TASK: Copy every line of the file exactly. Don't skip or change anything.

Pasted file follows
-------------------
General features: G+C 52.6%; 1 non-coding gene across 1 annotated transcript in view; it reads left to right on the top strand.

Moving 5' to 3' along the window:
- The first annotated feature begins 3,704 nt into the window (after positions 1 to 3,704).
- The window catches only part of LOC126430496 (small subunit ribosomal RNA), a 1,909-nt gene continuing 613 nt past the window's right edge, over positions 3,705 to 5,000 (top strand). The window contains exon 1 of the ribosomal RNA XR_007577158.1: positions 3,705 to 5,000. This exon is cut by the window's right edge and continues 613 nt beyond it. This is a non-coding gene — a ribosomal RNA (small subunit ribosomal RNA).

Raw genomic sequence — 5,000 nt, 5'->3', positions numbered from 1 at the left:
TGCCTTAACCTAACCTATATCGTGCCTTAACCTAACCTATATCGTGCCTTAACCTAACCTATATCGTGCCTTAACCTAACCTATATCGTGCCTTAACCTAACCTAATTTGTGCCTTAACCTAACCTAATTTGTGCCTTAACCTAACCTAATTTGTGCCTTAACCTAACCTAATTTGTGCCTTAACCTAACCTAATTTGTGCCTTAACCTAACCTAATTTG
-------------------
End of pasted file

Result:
General features: G+C 52.6%; 1 non-coding gene across 1 annotated transcript in view; it reads left to right on the top strand.

Moving 5' to 3' along the window:
- The first annotated feature begins 3,704 nt into the window (after positions 1 to 3,704).
- The window catches only part of LOC126430496 (small subunit ribosomal RNA), a 1,909-nt gene continuing 613 nt past the window's right edge, over positions 3,705 to 5,000 (top strand). The window contains exon 1 of the ribosomal RNA XR_007577158.1: positions 3,705 to 5,000. This exon is cut by the window's right edge and continues 613 nt beyond it. This is a non-coding gene — a ribosomal RNA (small subunit ribosomal RNA).

Raw genomic sequence — 5,000 nt, 5'->3', positions numbered from 1 at the left:
TGCCTTAACCTAACCTATATCGTGCCTTAACCTAACCTATATCGTGCCTTAACCTAACCTATATCGTGCCTTAACCTAACCTATATCGTGCCTTAACCTAACCTAATTTGTGCCTTAACCTAACCTAATTTGTGCCTTAACCTAACCTAATTTGTGCCTTAACCTAACCTAATTTGTGCCTTAACCTAACCTAATTTGTGCCTTAACCTAACCTAATTTG